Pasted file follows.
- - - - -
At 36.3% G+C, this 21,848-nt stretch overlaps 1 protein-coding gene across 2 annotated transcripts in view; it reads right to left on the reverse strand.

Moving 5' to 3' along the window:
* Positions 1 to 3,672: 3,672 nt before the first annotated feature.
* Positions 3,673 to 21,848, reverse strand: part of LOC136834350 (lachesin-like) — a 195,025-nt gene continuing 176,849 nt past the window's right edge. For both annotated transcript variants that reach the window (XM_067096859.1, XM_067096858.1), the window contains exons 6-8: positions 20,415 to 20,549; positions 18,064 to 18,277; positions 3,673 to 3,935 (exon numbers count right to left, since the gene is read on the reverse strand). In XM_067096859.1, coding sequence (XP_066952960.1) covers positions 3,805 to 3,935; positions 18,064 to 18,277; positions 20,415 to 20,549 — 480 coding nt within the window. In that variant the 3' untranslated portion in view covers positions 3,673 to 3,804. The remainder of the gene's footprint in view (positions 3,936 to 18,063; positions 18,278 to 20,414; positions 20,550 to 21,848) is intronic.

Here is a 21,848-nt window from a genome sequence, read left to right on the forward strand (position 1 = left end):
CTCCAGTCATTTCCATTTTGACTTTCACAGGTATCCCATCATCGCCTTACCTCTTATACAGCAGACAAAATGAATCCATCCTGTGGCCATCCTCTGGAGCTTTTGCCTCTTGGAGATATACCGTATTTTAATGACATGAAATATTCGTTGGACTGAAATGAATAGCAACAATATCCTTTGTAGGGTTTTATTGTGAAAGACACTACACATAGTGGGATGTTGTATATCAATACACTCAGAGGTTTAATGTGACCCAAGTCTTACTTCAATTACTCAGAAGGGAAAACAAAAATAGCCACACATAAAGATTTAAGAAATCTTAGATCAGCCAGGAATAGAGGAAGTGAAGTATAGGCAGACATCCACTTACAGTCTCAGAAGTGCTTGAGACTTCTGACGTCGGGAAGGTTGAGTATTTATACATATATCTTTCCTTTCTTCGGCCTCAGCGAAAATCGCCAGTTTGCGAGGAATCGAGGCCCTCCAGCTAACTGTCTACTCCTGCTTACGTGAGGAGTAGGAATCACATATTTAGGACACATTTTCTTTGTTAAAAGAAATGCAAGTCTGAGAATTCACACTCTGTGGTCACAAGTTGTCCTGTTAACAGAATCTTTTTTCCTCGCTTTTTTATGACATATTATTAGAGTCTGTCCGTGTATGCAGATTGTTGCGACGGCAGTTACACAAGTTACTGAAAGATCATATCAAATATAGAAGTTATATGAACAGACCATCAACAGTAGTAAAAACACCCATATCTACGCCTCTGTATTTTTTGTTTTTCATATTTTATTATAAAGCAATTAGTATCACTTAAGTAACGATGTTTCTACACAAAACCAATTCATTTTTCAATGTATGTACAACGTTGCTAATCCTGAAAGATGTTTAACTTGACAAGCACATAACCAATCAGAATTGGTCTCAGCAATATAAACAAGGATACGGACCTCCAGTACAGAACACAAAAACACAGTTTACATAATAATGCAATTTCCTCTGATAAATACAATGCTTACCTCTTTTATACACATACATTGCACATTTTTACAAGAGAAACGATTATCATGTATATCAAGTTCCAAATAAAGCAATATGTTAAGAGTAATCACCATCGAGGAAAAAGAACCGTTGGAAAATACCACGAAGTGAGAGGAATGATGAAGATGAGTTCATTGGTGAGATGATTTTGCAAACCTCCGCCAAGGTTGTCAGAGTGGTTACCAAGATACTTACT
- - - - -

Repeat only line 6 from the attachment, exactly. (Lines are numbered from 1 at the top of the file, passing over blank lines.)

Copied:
CTCCAGTCATTTCCATTTTGACTTTCACAGGTATCCCATCATCGCCTTACCTCTTATACAGCAGACAAAATGAATCCATCCTGTGGCCATCCTCTGGAGCTTTTGCCTCTTGGAGATATACCGTATTTTAATGACATGAAATATTCGTTGGACTGAAATGAATAGCAACAATATCCTTTGTAGGGTTTTATTGTGAAAGACACTACACATAGTGGGATGTTGTATATCAATACACTCAGAGGTTTAATGTGACCCAAGTCTTACTTCAATTACTCAGAAGGGAAAACAAAAATAGCCACACATAAAGATTTAAGAAATCTTAGATCAGCCAGGAATAGAGGAAGTGAAGTATAGGCAGACATCCACTTACAGTCTCAGAAGTGCTTGAGACTTCTGACGTCGGGAAGGTTGAGTATTTATACATATATCTTTCCTTTCTTCGGCCTCAGCGAAAATCGCCAGTTTGCGAGGAATCGAGGCCCTCCAGCTAACTGTCTACTCCTGCTTACGTGAGGAGTAGGAATCACATATTTAGGACACATTTTCTTTGTTAAAAGAAATGCAAGTCTGAGAATTCACACTCTGTGGTCACAAGTTGTCCTGTTAACAGAATCTTTTTTCCTCGCTTTTTTATGACATATTATTAGAGTCTGTCCGTGTATGCAGATTGTTGCGACGGCAGTTACACAAGTTACTGAAAGATCATATCAAATATAGAAGTTATATGAACAGACCATCAACAGTAGTAAAAACACCCATATCTACGCCTCTGTATTTTTTGTTTTTCATATTTTATTATAAAGCAATTAGTATCACTTAAGTAACGATGTTTCTACACAAAACCAATTCATTTTTCAATGTATGTACAACGTTGCTAATCCTGAAAGATGTTTAACTTGACAAGCACATAACCAATCAGAATTGGTCTCAGCAATATAAACAAGGATACGGACCTCCAGTACAGAACACAAAAACACAGTTTACATAATAATGCAATTTCCTCTGATAAATACAATGCTTACCTCTTTTATACACATACATTGCACATTTTTACAAGAGAAACGATTATCATGTATATCAAGTTCCAAATAAAGCAATATGTTAAGAGTAATCACCATCGAGGAAAAAGAACCGTTGGAAAATACCACGAAGTGAGAGGAATGATGAAGATGAGTTCATTGGTGAGATGATTTTGCAAACCTCCGCCAAGGTTGTCAGAGTGGTTACCAAGATACTTACT